In noting that debate about Australia Day began early this year, Henry Reynolds has made a very strong case for not celebrating on that day. That case is well made, however, the simple problem remains that 26 January 1788 remains the single most significant day in Australian history.
It is the day from which everything changed for the inhabitants of the continent and its surrounding islands. As Inga Clendinnen describes well in Dancing with Strangers, the local inhabitants were perplexed by the violence the new arrivals displayed to their own people. Having shared their resources, notably the aquatic food sources, the locals were surprised that the new arrivals didn’t share theirs.
The devastating effects of diseases, battles and massacres took more time to unfold. NSW Premier Dominic Perrottet claims “for all our flaws…we have so much to be grateful and proud of, and a right to feel hopeful and optimistic for the future.” This is true only if you are not descended from the original inhabitants. That indigenous Australians today don’t share equally in the supposed benefits of nearly a quarter of a millennium of development makes this claim hollow.
Reynolds also rightly notes that our strong vibrant democracy has almost developed despite the influence of the British, not because of it. The colony’s survival was threatened by the bungling in planning the Second Fleet (all prisoners, few supplies).
However, the case is sometimes made too strongly. As one example, Britain in 1788 was engaged in the slave trade but was determined there would be no slavery in Australia. If one uses the narrow definition of slavery that includes the concept of a property right in the slave, and that one was born into slavery, then that outcome was correct.
Whether the country needs a “national day” is the first question to resolve. Some can use an unadorned celebration of monarchy, like the UK and the restyled Empire Day now called the King’s Birthday. Others can celebrate monumental events to overthrow monarchs or cut shackles with empires, such as France, India and the USA. But the nomenclature isn’t <country name> Day.
Australia’s problem is that there is no day where we either started to rebel or succeeded in untangling ourselves from Britain. Despite all the work of a written Constitution, the Statute of Westminster and the Australia Act, our national honours system is still implemented by the anachronistic concept of “letters patent” issued by the monarch. Suggested dates of the start of Federation (1 January), the first sitting of Federal Parliament (9 May) or ANZAC day (25 April) all fall short, and two are already holidays. To these could be added the proclamation of the Constitution (17 September), Macquarie’s recommendation to the Admiralty that Flinders’ name “Australia” be used for the continent (12 December) or the first time Australia was signatory to an international treaty (Treaty of Versailles, 28 June).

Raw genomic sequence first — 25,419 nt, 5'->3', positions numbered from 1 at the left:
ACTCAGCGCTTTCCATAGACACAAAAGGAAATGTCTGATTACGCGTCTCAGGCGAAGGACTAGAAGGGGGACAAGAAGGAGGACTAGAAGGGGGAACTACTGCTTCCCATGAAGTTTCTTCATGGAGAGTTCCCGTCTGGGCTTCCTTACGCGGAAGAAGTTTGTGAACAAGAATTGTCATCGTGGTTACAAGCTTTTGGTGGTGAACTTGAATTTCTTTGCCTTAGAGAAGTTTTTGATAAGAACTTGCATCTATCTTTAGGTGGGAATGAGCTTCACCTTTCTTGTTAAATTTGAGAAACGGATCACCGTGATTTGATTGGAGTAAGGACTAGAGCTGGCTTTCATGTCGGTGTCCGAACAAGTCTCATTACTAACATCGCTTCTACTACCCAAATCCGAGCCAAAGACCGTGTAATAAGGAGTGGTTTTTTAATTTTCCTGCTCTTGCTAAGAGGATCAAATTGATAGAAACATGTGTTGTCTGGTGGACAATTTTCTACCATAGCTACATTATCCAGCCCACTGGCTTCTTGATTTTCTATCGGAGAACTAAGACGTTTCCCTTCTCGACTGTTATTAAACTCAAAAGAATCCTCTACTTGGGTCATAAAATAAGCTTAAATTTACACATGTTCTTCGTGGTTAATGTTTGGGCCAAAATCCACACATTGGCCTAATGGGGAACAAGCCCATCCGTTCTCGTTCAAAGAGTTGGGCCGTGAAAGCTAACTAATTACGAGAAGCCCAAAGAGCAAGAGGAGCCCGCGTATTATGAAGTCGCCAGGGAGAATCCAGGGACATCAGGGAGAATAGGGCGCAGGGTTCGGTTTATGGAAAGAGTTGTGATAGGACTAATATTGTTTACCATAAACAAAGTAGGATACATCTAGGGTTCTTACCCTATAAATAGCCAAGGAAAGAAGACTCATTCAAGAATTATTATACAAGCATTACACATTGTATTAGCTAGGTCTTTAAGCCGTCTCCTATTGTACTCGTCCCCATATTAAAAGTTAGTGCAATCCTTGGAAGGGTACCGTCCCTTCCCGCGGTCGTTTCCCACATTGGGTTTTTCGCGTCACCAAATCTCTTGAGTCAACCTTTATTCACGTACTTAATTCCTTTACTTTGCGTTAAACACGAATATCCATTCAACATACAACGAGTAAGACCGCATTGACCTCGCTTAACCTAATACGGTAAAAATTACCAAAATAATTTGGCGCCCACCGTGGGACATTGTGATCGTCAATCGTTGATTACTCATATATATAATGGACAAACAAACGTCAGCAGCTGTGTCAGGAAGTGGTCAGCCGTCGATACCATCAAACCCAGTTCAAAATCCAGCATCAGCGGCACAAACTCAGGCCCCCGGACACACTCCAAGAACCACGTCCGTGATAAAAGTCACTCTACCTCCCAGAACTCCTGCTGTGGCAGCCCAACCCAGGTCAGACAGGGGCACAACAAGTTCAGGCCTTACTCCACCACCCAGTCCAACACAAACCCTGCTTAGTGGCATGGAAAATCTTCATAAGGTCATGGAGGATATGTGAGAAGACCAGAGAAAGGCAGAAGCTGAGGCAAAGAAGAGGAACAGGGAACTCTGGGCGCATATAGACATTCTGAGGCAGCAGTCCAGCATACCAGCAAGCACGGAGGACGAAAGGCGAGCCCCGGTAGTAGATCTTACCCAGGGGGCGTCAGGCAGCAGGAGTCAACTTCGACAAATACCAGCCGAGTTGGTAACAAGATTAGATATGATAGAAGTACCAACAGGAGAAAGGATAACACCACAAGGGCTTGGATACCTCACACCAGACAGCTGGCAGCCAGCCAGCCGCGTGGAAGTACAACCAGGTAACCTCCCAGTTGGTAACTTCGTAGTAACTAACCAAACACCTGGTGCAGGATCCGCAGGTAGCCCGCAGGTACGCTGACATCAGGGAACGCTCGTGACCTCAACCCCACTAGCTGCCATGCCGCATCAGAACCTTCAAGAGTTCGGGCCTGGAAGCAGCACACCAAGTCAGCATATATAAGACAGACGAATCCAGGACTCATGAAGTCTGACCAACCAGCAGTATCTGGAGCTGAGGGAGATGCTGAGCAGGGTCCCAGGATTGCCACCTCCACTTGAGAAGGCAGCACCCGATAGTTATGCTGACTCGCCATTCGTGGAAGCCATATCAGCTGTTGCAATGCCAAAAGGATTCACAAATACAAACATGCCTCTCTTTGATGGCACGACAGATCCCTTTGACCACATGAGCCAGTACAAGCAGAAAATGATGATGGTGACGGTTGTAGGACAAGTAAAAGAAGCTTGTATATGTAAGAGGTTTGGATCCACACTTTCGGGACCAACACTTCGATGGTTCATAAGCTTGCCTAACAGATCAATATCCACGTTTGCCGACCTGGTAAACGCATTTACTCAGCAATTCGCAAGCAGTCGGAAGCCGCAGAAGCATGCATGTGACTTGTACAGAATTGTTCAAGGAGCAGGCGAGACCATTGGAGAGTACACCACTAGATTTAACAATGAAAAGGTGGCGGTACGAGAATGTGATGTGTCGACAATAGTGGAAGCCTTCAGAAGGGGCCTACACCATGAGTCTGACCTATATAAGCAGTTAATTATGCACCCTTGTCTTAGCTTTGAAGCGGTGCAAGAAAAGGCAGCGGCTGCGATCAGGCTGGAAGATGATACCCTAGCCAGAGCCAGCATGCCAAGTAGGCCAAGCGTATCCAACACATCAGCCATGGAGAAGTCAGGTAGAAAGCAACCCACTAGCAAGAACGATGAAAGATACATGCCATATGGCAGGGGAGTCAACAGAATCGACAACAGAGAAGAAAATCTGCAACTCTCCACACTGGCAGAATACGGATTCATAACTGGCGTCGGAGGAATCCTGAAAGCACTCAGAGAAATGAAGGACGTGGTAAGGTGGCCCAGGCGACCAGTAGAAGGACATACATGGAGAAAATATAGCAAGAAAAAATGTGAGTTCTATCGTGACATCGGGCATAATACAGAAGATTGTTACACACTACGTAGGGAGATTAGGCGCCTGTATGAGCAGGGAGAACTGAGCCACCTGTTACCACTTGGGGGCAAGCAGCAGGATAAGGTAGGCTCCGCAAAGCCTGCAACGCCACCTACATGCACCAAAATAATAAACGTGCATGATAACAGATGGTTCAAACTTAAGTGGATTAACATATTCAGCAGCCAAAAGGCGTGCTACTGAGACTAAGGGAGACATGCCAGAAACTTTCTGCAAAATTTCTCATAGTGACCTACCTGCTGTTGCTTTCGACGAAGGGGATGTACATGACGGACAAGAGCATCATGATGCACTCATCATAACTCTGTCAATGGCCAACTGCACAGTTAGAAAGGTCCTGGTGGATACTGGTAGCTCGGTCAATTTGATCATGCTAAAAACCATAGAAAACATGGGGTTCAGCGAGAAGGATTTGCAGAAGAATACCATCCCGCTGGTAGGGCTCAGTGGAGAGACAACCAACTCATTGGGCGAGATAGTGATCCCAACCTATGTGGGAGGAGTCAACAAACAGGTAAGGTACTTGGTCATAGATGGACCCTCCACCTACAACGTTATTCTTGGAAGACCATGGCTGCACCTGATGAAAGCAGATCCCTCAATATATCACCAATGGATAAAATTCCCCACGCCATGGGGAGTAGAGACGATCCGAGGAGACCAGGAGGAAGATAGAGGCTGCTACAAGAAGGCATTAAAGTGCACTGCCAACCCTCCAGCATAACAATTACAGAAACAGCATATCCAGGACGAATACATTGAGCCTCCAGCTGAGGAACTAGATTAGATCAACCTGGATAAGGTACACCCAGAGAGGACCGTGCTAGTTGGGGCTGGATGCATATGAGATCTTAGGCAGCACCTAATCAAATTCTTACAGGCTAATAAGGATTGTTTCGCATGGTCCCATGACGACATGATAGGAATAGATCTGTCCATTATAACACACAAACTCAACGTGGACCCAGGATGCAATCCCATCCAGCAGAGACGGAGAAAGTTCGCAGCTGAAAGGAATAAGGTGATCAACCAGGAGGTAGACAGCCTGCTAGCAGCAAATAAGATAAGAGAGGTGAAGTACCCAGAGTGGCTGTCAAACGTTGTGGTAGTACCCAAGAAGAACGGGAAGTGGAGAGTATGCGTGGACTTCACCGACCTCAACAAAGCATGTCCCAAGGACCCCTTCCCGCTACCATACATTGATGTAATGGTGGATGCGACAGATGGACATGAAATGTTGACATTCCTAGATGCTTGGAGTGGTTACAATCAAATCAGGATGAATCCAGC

But these dates are artificial. They are anniversaries of events with far less significance than the establishment by Arthur Phillip of his prison colony at Sydney Cove in Port Jackson.
The issue to be resolved is to recognise that, like ANZAC Day, 26 January should be one of commemoration not celebration. It should also be given the name that reflects what it remembers; call it First Fleet Day, a simple accurate description.
We are slowly developing a structure for the day’s commemoration. The morning program should be entirely about commemorating Indigenous Australians, their many cultures and the terrible consequences (intended and unintended) of the British arrival.
The afternoon should be a celebration of all the people who have arrived in the country since, and the citizenship (a concept that only dates from the 1940s) ceremonies should only happen after lunch. And in the evening it is fine to party, to focus on the future and the hope that it is a prosperous, inclusive future.
As an historian, Reynolds must at least appreciate the intense focus on history that the controversy over Australia Day brings. Keeping the date but changing the name would amplify the historical discussions, but temper the triumphalism. Some time in the future we might find another day to celebrate, Republic Day, but let’s just not have anything called “Australia Day”.